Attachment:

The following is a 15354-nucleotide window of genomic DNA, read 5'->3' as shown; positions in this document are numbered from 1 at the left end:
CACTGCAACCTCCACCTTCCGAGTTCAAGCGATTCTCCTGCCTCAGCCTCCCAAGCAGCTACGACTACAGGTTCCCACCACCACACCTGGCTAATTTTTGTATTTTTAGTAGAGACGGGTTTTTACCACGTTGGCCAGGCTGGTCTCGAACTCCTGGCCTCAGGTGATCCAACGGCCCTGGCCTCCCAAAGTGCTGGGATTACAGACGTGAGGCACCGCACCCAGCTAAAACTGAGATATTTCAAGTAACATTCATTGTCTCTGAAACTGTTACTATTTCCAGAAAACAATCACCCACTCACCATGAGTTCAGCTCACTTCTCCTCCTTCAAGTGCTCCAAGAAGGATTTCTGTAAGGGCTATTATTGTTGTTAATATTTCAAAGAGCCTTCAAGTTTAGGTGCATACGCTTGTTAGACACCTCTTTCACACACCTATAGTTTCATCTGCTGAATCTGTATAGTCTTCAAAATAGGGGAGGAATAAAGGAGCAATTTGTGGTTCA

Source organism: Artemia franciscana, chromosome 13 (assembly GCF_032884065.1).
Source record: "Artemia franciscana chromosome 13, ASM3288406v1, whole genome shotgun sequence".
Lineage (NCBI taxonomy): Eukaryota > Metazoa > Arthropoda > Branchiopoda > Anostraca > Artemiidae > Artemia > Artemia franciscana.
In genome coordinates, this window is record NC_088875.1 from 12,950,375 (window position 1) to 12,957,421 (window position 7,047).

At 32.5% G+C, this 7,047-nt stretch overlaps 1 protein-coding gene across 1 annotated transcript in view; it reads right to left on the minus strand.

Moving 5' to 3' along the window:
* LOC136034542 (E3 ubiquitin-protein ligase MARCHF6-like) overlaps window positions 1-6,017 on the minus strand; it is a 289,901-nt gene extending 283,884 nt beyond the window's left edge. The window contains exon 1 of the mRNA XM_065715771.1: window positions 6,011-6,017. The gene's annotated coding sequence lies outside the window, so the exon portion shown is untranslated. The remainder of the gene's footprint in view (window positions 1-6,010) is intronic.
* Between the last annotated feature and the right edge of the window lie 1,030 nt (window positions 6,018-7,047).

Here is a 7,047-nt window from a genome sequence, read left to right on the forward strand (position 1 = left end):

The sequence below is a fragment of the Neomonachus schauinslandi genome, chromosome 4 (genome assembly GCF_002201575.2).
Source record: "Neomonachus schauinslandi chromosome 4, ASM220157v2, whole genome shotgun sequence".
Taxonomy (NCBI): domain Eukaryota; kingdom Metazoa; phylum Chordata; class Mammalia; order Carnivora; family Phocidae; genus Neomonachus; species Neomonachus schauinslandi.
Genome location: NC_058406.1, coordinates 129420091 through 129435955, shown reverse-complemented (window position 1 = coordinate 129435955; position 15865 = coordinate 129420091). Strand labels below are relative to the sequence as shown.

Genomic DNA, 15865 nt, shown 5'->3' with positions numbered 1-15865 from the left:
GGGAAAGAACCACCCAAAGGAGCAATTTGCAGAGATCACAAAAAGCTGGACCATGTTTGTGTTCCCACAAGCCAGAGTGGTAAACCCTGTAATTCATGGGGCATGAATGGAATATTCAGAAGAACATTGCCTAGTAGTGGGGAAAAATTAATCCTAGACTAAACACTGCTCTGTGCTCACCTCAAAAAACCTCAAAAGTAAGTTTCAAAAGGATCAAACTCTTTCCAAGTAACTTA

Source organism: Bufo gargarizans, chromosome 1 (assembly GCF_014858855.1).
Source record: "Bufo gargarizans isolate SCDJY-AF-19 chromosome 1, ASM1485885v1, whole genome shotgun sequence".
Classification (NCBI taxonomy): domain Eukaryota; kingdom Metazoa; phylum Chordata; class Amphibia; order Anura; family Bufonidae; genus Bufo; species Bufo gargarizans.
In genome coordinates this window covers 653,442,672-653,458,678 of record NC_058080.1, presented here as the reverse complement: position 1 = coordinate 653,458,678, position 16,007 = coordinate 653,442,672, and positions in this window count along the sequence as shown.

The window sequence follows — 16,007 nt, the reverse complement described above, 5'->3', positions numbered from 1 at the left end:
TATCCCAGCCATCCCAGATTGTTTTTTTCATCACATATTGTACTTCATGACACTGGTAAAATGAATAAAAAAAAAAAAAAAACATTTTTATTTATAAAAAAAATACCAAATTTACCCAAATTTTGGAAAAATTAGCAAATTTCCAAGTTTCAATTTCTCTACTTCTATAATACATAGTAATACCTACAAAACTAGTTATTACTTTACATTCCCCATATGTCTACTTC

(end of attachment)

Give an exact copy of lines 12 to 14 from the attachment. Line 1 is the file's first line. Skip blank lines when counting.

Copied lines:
The sequence below is a fragment of the Neomonachus schauinslandi genome, chromosome 4 (genome assembly GCF_002201575.2).
Source record: "Neomonachus schauinslandi chromosome 4, ASM220157v2, whole genome shotgun sequence".
Taxonomy (NCBI): domain Eukaryota; kingdom Metazoa; phylum Chordata; class Mammalia; order Carnivora; family Phocidae; genus Neomonachus; species Neomonachus schauinslandi.